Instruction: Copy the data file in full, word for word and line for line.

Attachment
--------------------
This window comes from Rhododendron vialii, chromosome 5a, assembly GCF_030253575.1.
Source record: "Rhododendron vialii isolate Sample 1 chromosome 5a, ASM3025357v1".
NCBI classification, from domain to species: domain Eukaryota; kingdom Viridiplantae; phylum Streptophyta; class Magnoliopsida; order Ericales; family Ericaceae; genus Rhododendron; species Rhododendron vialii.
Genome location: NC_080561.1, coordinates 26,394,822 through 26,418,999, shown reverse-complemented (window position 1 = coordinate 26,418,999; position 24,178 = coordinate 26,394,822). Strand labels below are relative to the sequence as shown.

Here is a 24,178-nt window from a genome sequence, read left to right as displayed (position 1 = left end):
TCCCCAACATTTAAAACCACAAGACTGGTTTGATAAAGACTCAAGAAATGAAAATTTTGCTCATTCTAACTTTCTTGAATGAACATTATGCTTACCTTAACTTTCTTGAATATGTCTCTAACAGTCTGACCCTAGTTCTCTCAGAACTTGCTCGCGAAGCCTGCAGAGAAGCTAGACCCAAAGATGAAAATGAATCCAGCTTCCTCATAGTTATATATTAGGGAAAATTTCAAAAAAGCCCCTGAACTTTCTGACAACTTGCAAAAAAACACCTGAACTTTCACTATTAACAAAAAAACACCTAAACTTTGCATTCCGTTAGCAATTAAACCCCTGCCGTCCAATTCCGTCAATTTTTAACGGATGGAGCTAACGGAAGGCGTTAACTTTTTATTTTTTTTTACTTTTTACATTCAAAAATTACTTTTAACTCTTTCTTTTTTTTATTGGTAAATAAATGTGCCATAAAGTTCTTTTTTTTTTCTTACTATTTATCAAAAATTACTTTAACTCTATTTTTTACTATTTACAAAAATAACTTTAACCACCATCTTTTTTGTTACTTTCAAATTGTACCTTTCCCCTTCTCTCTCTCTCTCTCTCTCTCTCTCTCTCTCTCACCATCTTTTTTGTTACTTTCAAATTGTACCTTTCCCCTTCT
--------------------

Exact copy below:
This window comes from Rhododendron vialii, chromosome 5a, assembly GCF_030253575.1.
Source record: "Rhododendron vialii isolate Sample 1 chromosome 5a, ASM3025357v1".
NCBI classification, from domain to species: domain Eukaryota; kingdom Viridiplantae; phylum Streptophyta; class Magnoliopsida; order Ericales; family Ericaceae; genus Rhododendron; species Rhododendron vialii.
Genome location: NC_080561.1, coordinates 26,394,822 through 26,418,999, shown reverse-complemented (window position 1 = coordinate 26,418,999; position 24,178 = coordinate 26,394,822). Strand labels below are relative to the sequence as shown.

Here is a 24,178-nt window from a genome sequence, read left to right as displayed (position 1 = left end):
TCCCCAACATTTAAAACCACAAGACTGGTTTGATAAAGACTCAAGAAATGAAAATTTTGCTCATTCTAACTTTCTTGAATGAACATTATGCTTACCTTAACTTTCTTGAATATGTCTCTAACAGTCTGACCCTAGTTCTCTCAGAACTTGCTCGCGAAGCCTGCAGAGAAGCTAGACCCAAAGATGAAAATGAATCCAGCTTCCTCATAGTTATATATTAGGGAAAATTTCAAAAAAGCCCCTGAACTTTCTGACAACTTGCAAAAAAACACCTGAACTTTCACTATTAACAAAAAAACACCTAAACTTTGCATTCCGTTAGCAATTAAACCCCTGCCGTCCAATTCCGTCAATTTTTAACGGATGGAGCTAACGGAAGGCGTTAACTTTTTATTTTTTTTTACTTTTTACATTCAAAAATTACTTTTAACTCTTTCTTTTTTTTATTGGTAAATAAATGTGCCATAAAGTTCTTTTTTTTTTCTTACTATTTATCAAAAATTACTTTAACTCTATTTTTTACTATTTACAAAAATAACTTTAACCACCATCTTTTTTGTTACTTTCAAATTGTACCTTTCCCCTTCTCTCTCTCTCTCTCTCTCTCTCTCTCTCTCTCACCATCTTTTTTGTTACTTTCAAATTGTACCTTTCCCCTTCT